Medical marijuana approved in RI for children, adults with autism

  18 October 2018    Read: 796
Medical marijuana approved in RI for children, adults with autism

The Rhode Island Department of Health approved a petition from parents Tuesday which would allow them to use medical marijuana to treat children with autism.

A petition was filed to allow doctors to prescribe medical marijuana for patients with autism back in April. At a hearing in August, one parent argued that autism qualifies as a debilitating medical condition.

In a letter sent to parents, the health department said that effective Tuesday, doctors will be able to prescribe medical marijuana for autistic patients, putting Rhode Island on a short list of states to do so.

The decision states it is "a final action of RIDOH, subject to judicial approval."

The petition requested using Cannabidiol (CBD) to treat autism. CBD does not contain Tetrahydrocannabinol (THC), which is the ingredient in marijuana that gets the user "high."

The Department of Health's decision lists several requirements for doctors, including considering the use of "pharmaceutic grade forms of pure CBD" before recommending medical marijuana therapy.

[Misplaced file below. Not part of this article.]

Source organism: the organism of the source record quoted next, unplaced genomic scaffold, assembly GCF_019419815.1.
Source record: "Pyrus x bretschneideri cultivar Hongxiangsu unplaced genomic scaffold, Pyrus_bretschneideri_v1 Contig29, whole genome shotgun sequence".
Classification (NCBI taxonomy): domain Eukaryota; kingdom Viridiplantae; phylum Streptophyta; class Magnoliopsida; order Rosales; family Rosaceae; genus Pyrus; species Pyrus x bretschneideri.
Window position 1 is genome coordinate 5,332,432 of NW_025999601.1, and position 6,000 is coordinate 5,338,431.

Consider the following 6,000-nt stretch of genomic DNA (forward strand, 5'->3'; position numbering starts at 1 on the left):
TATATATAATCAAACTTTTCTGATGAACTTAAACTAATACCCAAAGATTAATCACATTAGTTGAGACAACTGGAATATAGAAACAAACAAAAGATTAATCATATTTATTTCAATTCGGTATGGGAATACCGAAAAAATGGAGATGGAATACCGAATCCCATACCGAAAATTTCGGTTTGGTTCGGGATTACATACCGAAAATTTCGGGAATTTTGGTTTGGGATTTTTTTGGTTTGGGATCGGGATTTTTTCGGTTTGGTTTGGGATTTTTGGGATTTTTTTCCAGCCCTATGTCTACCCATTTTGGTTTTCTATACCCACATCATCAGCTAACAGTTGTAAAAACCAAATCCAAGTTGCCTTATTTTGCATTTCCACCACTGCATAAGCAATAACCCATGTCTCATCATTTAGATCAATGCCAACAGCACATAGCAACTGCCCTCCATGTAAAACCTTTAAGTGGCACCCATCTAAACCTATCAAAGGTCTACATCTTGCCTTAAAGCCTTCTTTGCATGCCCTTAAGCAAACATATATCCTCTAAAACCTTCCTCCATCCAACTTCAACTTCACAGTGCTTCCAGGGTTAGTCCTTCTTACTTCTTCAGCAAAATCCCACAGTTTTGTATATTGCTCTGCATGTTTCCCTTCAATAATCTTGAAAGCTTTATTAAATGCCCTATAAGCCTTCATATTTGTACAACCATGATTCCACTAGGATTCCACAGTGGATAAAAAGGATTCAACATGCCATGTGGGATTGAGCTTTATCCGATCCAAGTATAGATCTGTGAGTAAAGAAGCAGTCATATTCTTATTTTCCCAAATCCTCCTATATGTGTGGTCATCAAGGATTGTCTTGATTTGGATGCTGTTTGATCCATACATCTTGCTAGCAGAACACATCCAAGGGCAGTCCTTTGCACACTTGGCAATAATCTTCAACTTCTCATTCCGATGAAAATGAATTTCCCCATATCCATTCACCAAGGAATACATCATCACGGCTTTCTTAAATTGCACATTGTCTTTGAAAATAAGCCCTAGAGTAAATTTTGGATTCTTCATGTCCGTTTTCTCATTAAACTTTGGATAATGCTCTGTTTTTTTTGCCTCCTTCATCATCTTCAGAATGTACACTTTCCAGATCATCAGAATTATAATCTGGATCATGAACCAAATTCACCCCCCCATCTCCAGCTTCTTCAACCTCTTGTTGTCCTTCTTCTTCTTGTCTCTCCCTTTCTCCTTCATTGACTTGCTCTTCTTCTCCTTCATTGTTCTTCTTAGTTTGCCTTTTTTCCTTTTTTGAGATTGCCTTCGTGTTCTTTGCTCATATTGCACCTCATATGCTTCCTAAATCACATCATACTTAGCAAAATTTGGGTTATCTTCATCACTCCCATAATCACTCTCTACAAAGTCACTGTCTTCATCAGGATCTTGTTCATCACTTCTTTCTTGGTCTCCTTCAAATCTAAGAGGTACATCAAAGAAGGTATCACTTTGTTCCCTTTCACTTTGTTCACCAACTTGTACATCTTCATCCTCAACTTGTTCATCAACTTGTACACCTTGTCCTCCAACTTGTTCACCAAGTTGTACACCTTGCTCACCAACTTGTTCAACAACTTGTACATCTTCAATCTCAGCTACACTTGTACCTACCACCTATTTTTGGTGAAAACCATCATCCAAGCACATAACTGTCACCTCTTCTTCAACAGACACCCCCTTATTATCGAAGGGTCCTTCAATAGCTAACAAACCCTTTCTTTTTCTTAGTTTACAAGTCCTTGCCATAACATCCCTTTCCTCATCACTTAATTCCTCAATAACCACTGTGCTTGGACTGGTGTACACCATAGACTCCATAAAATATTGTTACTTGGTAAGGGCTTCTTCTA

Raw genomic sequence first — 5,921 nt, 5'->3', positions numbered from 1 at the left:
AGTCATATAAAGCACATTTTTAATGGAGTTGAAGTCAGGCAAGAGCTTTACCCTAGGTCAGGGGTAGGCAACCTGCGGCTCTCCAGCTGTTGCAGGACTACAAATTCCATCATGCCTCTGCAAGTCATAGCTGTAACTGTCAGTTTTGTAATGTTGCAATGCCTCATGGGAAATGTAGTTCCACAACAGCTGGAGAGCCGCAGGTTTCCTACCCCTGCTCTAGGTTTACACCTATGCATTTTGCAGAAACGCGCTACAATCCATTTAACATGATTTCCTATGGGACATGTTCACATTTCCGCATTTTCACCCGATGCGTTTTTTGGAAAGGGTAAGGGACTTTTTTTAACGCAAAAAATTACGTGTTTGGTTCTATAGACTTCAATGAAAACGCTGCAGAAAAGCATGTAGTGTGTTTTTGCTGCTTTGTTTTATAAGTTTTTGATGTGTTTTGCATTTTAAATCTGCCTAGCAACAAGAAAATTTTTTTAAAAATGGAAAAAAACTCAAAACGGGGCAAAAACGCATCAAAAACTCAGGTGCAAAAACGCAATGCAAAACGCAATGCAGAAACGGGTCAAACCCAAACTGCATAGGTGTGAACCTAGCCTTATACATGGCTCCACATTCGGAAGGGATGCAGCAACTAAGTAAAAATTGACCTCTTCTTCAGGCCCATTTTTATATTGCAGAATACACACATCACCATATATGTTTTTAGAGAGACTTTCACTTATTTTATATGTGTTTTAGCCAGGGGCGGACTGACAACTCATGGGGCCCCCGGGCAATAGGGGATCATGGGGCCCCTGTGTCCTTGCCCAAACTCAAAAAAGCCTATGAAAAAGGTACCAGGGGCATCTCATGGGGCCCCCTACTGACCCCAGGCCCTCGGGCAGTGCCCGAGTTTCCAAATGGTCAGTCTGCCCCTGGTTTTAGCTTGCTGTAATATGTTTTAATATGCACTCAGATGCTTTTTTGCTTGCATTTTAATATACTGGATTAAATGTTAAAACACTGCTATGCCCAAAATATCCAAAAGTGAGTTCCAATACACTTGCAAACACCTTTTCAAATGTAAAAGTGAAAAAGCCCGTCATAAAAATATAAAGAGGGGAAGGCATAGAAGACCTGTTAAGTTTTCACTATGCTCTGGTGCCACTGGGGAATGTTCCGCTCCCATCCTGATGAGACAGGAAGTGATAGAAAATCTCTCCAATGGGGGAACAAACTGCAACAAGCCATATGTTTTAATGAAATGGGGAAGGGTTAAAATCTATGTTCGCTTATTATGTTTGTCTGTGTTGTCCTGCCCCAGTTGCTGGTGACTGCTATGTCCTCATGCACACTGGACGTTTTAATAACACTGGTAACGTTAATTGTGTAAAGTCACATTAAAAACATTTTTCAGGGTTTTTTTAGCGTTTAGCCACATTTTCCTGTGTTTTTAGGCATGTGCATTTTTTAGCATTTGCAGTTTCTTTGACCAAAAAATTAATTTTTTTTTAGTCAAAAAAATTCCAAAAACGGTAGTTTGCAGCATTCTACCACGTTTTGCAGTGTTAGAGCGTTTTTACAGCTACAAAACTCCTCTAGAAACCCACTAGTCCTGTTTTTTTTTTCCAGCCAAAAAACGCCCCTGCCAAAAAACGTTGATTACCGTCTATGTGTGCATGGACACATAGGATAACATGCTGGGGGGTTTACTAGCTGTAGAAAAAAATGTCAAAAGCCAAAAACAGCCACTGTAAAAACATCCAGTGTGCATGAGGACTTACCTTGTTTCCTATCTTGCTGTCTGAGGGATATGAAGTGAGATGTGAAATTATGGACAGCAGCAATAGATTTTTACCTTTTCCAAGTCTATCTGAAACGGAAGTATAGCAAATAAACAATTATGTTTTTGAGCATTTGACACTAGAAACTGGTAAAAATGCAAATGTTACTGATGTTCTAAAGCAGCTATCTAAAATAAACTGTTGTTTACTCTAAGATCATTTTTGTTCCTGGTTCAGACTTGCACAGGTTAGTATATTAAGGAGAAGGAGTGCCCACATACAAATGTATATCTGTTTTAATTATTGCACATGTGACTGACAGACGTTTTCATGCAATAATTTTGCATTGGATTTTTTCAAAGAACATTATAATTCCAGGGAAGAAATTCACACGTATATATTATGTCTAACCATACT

The decision says only the practitioner can document the reason why the previously listed pharmaceutical medications are not used and why medical marijuana will be used instead.

Other requirements include assessments at least three months after initial usage, consulting with specialists in child psychiatry, pediatric neurology or developmental pediatrics and discontinuing use if there is no improvement in behavior.

RIDOH Public Information Officer Joseph Wendelken said the intention of the decision "is to ensure that the patient’s physician is consulting with the appropriate subspecialist to evaluate the risks and benefits."

Nicole Cervantes testified in August that her son used to bang his head so hard, his forehead was sphere-shaped. She said his behavior improved after she started giving him CBD.

Hasbro Children's Hospital pediatrician Dr. Randal Rockney also testified, saying the drug could potentially help "manage the behavioral manifestations" autism.

According to the website, Mothers Advocating Medical Marijuana (MAMMA), seven other states list autism as a qualifying condition for medical marijuana. Massachusets is one of five states that allow usage for autism with "appropriate doctor recommendations."

Medical marijuana can be used legally in Rhode Island for several other conditions including cancer, seizures, glaucoma and Post Traumatic Stress Disorder (PTSD).

 

Read the original article on wpri.com.


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